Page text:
The previous article was the final installment in a series of 160 articles which treated each section of the Catechism of the Catholic Church.
The series began more than four years ago focusing on the first part of the Catechism which deals with the profession of faith, in particular the Apostles' Creed. Then it jumped to the back of the book to examine the section on Christian Prayer, followed by Celebrating the Christian Mystery (liturgy and sacraments) and then Life in Christ (morality).
Sometimes attacked as an attempt to drag the Church back into an earlier era, the Catechism is actually the greatest fruit of the Second Vatican Council.
It oozes Vatican II out of its pores and carries out the central task of the council -- "to guard and present better the precious deposit of Christian doctrine in order to make it more accessible to the Christian faithful and to all people of good will."
If the Catechism has a fault, it is its lack of accessibility. Its style is that of Vatican documents, full of long sentences and technical terms aimed at avoiding ambiguity in Church teaching.
It provides an organic presentation of the Catholic faith. But, to whom?
Well, ultimately, to bishops and theologians and the writers of "local" catechisms. That is one reason why I chose to write this series. The Catechism of the Catholic Church was not intended to be a catechism as we often understand the word. It is more a compendium or manual of the Church's essential teachings than a book to instruct ordinary Catholics in those teachings.
The Catechism itself called for local or national catechisms to be written to explain those teachings in ways most suitable to particular times and places. My series of articles was a step in that direction, an attempt to make the Catechism's teachings more intelligible to the large and varied readership of the WCR.
The overwhelming feedback I've received to this series of articles -- well beyond my expectations -- shows a hunger among the Catholic people of Alberta to learn more about their faith.
In more than 20 years as a journalist, I've never written anything which has drawn the level of positive response I've had to these articles. That is testimony not to the brilliance of the author, but to the desire of Catholic people to know more about their Church's teachings.
Now this series is finished. But the job of bringing the Catechism's teachings to life in the hearts of ordinary people continues. Today's world badly needs the ever-ancient, ever-new teachings of the Catholic Church. It badly needs the "new evangelization" about which Pope John Paul has spoken so often.
Formerly Christian countries have lost the faith both in the lives of the people and in the laws of the nation. The pope has called us to re-evangelize those nations and usher in a new springtime of faith.
This new evangelization will sink much deeper roots in people's hearts than did the first evangelization. It will create saints and it will transform the cultures of whole nations.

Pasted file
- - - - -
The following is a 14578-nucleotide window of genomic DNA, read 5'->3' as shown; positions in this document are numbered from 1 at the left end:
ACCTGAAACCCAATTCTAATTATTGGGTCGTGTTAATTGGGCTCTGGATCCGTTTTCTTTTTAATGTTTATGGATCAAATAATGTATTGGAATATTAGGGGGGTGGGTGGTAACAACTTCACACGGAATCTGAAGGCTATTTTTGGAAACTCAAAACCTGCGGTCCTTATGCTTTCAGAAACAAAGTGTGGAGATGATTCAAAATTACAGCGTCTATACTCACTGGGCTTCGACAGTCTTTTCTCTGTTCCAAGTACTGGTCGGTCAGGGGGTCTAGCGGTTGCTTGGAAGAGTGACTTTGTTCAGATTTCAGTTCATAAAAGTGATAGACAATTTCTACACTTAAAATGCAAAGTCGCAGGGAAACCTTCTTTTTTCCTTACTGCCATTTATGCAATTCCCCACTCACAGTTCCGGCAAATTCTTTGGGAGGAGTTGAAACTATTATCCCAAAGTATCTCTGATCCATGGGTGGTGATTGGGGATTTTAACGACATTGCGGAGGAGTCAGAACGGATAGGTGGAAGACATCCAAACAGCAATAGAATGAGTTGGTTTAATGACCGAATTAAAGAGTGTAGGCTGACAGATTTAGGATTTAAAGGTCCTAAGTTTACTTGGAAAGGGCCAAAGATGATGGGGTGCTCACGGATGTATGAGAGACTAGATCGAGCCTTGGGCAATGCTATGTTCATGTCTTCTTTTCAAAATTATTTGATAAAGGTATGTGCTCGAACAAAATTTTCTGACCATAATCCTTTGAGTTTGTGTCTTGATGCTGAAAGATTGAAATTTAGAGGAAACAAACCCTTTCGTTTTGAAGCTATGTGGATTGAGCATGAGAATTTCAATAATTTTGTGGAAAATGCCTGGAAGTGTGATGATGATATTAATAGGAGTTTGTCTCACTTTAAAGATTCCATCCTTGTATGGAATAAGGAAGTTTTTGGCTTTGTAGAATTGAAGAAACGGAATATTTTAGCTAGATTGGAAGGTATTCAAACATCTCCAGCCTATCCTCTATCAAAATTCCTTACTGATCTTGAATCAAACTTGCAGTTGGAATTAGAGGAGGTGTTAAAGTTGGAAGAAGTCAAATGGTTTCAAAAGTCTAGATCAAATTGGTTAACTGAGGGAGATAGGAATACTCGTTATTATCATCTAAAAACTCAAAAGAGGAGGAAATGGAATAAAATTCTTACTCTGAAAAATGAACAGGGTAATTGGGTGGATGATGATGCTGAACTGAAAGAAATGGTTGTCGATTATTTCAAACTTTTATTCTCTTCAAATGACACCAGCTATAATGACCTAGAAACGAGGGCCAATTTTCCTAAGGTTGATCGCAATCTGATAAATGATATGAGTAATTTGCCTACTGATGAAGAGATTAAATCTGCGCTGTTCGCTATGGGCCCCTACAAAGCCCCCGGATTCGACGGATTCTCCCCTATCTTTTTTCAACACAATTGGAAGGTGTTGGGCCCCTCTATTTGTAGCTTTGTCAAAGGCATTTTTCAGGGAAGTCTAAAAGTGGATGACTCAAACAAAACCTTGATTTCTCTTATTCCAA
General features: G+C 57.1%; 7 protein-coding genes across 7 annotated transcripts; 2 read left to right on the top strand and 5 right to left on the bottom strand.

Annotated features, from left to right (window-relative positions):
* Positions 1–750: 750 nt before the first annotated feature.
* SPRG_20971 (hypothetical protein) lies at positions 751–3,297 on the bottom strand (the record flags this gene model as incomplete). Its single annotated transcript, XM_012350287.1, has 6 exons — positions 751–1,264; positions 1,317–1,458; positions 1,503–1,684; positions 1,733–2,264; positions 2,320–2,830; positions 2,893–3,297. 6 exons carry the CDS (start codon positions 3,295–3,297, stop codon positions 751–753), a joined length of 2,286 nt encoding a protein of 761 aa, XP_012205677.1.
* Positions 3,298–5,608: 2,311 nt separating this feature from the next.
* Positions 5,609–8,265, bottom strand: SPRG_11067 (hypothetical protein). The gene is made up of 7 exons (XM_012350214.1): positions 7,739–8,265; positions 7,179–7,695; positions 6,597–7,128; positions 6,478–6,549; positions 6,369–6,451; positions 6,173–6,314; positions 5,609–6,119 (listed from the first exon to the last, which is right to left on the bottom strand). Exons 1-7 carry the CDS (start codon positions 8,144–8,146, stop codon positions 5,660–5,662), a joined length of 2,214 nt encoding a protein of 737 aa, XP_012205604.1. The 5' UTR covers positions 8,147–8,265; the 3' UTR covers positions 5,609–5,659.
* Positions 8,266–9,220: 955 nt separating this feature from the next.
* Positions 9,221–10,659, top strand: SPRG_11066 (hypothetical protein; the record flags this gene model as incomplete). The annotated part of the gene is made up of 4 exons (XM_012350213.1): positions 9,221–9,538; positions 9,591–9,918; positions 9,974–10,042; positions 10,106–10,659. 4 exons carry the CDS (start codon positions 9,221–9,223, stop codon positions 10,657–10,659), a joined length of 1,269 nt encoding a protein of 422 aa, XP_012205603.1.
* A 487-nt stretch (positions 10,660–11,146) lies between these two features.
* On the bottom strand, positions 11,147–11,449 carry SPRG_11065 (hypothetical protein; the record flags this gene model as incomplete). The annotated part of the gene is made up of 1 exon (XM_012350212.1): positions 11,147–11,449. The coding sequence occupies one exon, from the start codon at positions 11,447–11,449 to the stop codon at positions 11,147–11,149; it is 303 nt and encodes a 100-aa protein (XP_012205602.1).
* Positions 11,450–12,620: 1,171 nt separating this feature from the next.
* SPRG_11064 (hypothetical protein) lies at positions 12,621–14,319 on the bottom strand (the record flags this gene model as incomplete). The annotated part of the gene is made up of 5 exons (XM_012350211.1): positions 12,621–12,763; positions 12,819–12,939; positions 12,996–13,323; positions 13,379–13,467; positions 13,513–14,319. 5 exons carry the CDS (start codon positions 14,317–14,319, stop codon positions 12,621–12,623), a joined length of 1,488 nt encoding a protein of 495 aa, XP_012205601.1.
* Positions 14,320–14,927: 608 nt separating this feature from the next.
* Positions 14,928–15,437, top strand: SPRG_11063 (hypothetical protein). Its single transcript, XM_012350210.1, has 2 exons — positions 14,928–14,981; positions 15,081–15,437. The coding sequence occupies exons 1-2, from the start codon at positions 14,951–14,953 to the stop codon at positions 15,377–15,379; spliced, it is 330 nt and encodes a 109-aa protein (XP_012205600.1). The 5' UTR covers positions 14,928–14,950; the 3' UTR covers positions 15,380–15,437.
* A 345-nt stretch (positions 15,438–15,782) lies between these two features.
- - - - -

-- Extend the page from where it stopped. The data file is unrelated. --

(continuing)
This is a heady task. Absolutely essential to that task is a proper presentation of the Catholic faith to huge numbers of people. If we successfully carry this out, our lives will be changed, we will see the world through new eyes and society itself will be shaken with a new energy.
Almost daily we see the need for this new evangelization. Innocent teens are slain in their schools, new reproductive technologies threaten to degrade the person into a thing, barbaric wars rage in supposedly Christian nations, and other Christian countries murder the unborn in the womb.
Marriage breakdown is rampant, understandings of the family which contradict human dignity are enshrined in law, and the holy link between sex and procreation has been shattered. We end up with a vast and growing gulf between rich and poor nations, millions of children raised in poverty at home, and generations of young people confused and lacking identity.
This is not what Jesus Christ wanted. Jesus wanted us to have life and we live in a society which often reflects a culture of death.
It is too much to expect the Catechism alone will heal our trauma. But it does represent an important step. A step which can be taken after the initial spark of the love of God has been lit in a soul. A step which will move love to well-grounded action to transform a hurting world.
Woven into the Catechism's instruction in faith are quotes from 67 men and women whose only authority to speak grew not out of their office in the Church, but from personal sanctity. These holy ones put faith into action. And perhaps their presence in the Catechism will inspire us to do the same.
For the new evangelization needs saints more than thinkers, holy ones more than those who are merely well instructed. May this new evangelization above all inspire a time of new ardour, new witness and an explosion of sainthood testifying to the goodness of God and the dignity of the human person. It is such sainthood which is the true hope for our broken world.
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